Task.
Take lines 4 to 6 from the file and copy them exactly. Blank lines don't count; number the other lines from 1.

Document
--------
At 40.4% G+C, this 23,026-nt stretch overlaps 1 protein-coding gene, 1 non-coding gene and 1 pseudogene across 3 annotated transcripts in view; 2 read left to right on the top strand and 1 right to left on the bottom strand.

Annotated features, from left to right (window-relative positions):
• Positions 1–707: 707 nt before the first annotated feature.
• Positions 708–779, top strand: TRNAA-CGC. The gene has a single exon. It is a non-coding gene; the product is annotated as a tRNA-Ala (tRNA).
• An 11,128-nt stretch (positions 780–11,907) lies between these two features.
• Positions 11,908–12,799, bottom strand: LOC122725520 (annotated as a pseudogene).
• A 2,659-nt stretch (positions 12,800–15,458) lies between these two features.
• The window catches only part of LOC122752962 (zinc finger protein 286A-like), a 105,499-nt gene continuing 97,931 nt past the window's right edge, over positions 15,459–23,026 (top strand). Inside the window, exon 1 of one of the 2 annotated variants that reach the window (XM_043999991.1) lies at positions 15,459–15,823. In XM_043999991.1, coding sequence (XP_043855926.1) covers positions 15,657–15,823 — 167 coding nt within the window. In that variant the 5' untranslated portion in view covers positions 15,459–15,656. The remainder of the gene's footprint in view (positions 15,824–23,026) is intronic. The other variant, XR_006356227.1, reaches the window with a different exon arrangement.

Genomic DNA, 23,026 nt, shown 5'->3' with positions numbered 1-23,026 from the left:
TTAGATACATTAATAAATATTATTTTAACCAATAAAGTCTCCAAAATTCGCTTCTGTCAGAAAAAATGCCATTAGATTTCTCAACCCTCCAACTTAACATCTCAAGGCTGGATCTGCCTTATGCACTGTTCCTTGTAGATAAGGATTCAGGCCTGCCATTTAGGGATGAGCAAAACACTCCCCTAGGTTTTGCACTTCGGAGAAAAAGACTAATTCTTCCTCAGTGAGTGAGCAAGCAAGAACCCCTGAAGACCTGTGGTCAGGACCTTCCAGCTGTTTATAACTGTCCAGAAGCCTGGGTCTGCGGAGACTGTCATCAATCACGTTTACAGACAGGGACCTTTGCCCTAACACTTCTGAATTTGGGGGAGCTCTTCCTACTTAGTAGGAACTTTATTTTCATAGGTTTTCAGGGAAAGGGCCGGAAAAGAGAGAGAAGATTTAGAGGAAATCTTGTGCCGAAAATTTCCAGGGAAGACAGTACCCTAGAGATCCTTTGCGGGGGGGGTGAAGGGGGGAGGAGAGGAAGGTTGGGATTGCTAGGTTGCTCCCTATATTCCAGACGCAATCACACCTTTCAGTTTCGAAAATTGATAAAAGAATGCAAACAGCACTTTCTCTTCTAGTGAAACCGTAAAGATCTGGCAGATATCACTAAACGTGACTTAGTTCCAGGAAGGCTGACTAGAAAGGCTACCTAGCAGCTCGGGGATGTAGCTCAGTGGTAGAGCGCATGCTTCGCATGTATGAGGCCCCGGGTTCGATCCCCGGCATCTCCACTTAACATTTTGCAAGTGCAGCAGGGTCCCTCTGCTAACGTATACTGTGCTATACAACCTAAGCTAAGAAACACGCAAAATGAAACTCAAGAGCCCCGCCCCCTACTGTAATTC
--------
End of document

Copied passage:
• Positions 708–779, top strand: TRNAA-CGC. The gene has a single exon. It is a non-coding gene; the product is annotated as a tRNA-Ala (tRNA).
• An 11,128-nt stretch (positions 780–11,907) lies between these two features.
• Positions 11,908–12,799, bottom strand: LOC122725520 (annotated as a pseudogene).